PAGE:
that they are presenting them to God, as if He were in need of them,
ought in all reason to count it folly and not religious worship.

Diogn 3:4
For He that made the heaven and the earth and all things that are
therein, and furnisheth us all with what we need, cannot Himself need
any of these things which He Himself supplieth to them that imagine
they are giving them to Him.

Diogn 3:5
But those who think to perform sacrifices to Him with blood and fat
and whole burnt offerings, and to honor Him with such honors, seem to
me in no way different from those who show the same respect towards
deaf images; for the one class think fit to make offerings to things
unable to participate in the honor, the other class to One Who is in
need of nothing.

Diogn 4:1
   But again their scruples concerning meats, and their superstition
relating to the Sabbath and the vanity of their circumcision and the
dissimulation of their fasting and new moons, I do [not] suppose you
need to learn from me, are ridiculous and unworthy of any

Diogn 4:2
For of the things created by God for the use of man to receive some
as created well, but to decline others as useless and superfluous, is
not this impious?

Diogn 4:3
And again to lie against God, as if He forbad us to do any good thing
on the Sabbath day, is not this profane?

Diogn 4:4
Again, to vaunt the mutilation of the flesh as a token of election as
though for this reason they were particularly beloved by God, is not
this ridiculous?

Diogn 4:5
And to watch the stars and the moon and to keep the observance of
months and of days, and to distinguish the arrangements of God and
the changes of the seasons according to their own impulses, making
some into festivals and others into times of mourning, who would
regard this as an exhibition of godliness and not much more of folly?

Diogn 4:6
That the Christians are right therefore in holding aloof from the
common silliness and error of the Jews and from their excessive
fussiness and pride, I consider that thou hast been sufficiently
instructed; but as regards the mystery of their own religion, expect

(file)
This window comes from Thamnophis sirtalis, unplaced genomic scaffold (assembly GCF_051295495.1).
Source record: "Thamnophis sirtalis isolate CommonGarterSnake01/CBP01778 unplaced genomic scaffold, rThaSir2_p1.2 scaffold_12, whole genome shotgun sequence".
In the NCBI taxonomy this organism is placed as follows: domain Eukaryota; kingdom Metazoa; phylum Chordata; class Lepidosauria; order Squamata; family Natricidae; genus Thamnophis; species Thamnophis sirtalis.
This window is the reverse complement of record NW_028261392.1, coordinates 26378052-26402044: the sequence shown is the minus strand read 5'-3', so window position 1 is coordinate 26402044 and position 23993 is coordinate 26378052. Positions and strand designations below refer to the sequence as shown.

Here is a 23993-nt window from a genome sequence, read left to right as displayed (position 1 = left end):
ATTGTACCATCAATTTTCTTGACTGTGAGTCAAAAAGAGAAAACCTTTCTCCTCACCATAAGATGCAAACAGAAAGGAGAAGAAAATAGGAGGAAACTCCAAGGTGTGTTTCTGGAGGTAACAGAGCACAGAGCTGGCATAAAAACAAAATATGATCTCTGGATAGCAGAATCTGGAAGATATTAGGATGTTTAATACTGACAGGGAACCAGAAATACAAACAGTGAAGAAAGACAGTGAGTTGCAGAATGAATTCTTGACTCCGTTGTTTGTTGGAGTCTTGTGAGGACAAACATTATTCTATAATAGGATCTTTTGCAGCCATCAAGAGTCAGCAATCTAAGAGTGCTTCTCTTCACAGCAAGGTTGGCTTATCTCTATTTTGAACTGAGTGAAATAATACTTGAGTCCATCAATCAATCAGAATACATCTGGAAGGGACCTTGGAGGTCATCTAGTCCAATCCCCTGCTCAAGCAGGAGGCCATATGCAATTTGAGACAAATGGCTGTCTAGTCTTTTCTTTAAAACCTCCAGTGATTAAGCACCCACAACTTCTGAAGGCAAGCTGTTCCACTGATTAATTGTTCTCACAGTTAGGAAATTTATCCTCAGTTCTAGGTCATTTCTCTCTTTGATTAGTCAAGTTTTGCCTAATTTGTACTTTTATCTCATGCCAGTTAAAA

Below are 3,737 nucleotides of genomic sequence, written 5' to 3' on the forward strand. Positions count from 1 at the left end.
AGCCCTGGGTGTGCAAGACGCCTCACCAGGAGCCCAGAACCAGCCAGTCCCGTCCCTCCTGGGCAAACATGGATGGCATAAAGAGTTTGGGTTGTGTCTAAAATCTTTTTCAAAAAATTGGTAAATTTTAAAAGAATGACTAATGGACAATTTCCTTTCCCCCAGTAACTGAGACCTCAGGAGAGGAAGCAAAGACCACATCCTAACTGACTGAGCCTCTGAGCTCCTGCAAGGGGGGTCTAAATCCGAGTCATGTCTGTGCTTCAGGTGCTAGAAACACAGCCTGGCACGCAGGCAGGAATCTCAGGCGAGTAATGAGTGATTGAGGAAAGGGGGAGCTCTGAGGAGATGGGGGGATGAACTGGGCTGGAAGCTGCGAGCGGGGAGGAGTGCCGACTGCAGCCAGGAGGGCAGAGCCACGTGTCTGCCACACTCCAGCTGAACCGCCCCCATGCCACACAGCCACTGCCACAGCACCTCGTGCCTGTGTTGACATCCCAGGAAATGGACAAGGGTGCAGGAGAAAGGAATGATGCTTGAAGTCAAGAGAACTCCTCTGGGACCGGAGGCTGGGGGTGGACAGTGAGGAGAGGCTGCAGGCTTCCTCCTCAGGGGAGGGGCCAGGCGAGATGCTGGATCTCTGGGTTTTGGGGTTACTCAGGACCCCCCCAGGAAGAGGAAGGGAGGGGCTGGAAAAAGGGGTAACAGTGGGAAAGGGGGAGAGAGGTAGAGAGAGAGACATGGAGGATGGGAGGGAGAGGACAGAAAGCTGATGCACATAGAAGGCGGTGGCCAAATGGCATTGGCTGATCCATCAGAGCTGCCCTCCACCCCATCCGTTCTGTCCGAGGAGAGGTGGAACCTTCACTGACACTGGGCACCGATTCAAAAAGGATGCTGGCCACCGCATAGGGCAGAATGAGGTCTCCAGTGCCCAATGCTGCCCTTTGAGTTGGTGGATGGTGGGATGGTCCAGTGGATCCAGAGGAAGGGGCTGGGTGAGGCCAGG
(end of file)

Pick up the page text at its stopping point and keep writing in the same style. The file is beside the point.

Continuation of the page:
not that thou canst be instructed by man.

Diogn 5:1
   For Christians are not distinguished from the rest of mankind either
in locality or in speech or in customs.

Diogn 5:2
For they dwell not somewhere in cities of their own, neither do they
use some different language, nor practice an extraordinary kind of

Diogn 5:3
Nor again do they possess any invention discovered by any
intelligence or study of ingenious men, nor are they masters of any
human dogma as some are.

Diogn 5:4
But while they dwell in cities of Greeks and barbarians as the lot of
each is cast, and follow the native customs in dress and food and the
other arrangements of life, yet the constitution of their own
citizenship, which they set forth, is marvelous, and confessedly
contradicts expectation.

Diogn 5:5
They dwell in their own countries, but only as sojourners; they bear
their share in all things as citizens, and they endure all hardships
as strangers. Every foreign country is a fatherland to them, and
every fatherland is foreign.

Diogn 5:6
They marry like all other men and they beget children; but they do
not cast away their offspring.

Diogn 5:7
They have their meals in common, but not their wives.

Diogn 5:8
They find themselves in the flesh, and yet they live not after the

Diogn 5:9
Their existence is on earth, but their citizenship is in heaven.

Diogn 5:10
They obey the established laws, and they surpass the laws in their
own lives.

Diogn 5:11
They love all men, and they are persecuted by all.

Diogn 5:12
They are ignored, and yet they are condemned. They are put to death,
and yet they are endued with life.

Diogn 5:13
They are in beggary, and yet they make many rich. They are in want of
all things, and yet they abound in all things.

Diogn 5:14
They are dishonored, and yet they are glorified in their dishonor.
They are evil spoken of, and yet they are vindicated.

Diogn 5:15
They are reviled, and they bless; they are insulted, and they respect

Diogn 5:16
Doing good they are punished as evil-doers; being punished they
rejoice, as if they were thereby quickened by life.

Diogn 5:17
War is waged against them as aliens by the Jews, and persecution is
carried on against them by the Greeks, and yet those that hate them
cannot tell the reason of their hostility.

Diogn 6:1
   In a word, what the soul is in a body, this the Christians are in
the world.

Diogn 6:2